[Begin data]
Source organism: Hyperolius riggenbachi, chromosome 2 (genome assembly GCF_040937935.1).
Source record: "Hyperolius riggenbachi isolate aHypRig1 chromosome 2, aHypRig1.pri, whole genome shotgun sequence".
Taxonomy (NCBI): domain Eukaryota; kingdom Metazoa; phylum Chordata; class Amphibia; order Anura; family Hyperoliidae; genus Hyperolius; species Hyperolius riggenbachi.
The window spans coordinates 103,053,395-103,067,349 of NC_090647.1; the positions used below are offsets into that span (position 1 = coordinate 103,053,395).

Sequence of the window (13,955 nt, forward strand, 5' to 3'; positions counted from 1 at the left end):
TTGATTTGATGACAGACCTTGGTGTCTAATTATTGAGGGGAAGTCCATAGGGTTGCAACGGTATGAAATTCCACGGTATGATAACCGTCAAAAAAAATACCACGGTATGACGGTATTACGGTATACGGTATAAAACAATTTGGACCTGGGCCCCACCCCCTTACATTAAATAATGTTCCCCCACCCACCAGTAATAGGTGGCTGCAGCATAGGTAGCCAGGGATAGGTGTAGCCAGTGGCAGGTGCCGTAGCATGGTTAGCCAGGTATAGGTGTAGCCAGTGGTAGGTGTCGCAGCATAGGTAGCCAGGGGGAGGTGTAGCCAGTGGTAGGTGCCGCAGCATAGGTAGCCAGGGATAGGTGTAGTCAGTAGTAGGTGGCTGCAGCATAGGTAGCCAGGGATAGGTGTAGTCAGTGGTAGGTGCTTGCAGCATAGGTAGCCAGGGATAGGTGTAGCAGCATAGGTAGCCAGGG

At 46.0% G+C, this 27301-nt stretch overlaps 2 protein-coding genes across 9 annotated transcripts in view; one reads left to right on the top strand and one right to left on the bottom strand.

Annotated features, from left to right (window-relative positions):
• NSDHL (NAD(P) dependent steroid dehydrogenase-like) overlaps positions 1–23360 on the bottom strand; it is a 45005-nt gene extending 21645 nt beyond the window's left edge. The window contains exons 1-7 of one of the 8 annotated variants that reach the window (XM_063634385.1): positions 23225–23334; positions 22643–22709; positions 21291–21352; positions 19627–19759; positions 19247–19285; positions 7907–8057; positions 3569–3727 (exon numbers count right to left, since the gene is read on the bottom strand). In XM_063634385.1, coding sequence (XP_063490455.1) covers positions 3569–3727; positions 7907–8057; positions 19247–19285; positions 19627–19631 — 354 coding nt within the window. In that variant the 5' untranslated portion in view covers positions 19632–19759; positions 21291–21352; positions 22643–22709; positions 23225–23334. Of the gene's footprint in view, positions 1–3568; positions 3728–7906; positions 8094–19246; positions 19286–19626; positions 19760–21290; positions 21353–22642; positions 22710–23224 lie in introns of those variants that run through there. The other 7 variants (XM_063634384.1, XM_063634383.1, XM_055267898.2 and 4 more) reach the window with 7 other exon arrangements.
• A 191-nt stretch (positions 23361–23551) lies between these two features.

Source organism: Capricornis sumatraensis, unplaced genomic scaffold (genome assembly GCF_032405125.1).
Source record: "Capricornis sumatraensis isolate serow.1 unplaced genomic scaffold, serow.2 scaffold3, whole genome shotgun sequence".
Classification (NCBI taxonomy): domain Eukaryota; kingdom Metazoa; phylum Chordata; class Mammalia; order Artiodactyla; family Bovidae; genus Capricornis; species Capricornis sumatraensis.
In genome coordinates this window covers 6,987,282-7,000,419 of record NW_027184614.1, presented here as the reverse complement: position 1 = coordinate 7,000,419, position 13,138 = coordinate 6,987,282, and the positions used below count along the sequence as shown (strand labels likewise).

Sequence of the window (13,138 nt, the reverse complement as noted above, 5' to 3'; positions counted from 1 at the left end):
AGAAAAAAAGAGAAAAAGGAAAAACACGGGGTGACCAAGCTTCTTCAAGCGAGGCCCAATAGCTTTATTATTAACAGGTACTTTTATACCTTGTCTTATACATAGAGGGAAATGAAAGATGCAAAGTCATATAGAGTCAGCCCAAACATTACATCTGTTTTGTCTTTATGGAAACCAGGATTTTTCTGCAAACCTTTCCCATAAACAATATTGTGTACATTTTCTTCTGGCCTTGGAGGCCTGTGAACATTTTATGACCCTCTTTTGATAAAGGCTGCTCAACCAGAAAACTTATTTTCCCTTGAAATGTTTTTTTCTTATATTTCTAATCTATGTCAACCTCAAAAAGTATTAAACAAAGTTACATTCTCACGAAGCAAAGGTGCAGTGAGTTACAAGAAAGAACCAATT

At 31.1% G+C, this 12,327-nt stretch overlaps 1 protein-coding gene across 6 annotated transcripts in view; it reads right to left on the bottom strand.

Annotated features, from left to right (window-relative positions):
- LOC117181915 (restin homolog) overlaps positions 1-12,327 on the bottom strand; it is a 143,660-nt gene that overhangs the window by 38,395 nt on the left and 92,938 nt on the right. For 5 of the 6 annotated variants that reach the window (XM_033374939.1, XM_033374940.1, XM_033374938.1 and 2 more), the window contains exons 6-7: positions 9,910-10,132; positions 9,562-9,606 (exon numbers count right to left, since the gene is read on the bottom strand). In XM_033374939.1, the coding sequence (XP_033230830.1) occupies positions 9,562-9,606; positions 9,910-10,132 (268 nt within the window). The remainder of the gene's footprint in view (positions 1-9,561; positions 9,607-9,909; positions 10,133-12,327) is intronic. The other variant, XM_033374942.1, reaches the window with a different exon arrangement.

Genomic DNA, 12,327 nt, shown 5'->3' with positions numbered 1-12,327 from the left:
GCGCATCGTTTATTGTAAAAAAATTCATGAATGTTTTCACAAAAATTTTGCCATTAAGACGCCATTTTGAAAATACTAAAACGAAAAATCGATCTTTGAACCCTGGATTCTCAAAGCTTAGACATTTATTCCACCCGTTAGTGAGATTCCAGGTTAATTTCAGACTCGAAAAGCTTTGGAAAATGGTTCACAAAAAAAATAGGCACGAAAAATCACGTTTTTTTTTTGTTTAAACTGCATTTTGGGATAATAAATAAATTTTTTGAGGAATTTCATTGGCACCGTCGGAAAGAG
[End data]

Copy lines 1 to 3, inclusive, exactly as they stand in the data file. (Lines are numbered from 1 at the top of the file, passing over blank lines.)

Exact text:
Source organism: Hyperolius riggenbachi, chromosome 2 (genome assembly GCF_040937935.1).
Source record: "Hyperolius riggenbachi isolate aHypRig1 chromosome 2, aHypRig1.pri, whole genome shotgun sequence".
Taxonomy (NCBI): domain Eukaryota; kingdom Metazoa; phylum Chordata; class Amphibia; order Anura; family Hyperoliidae; genus Hyperolius; species Hyperolius riggenbachi.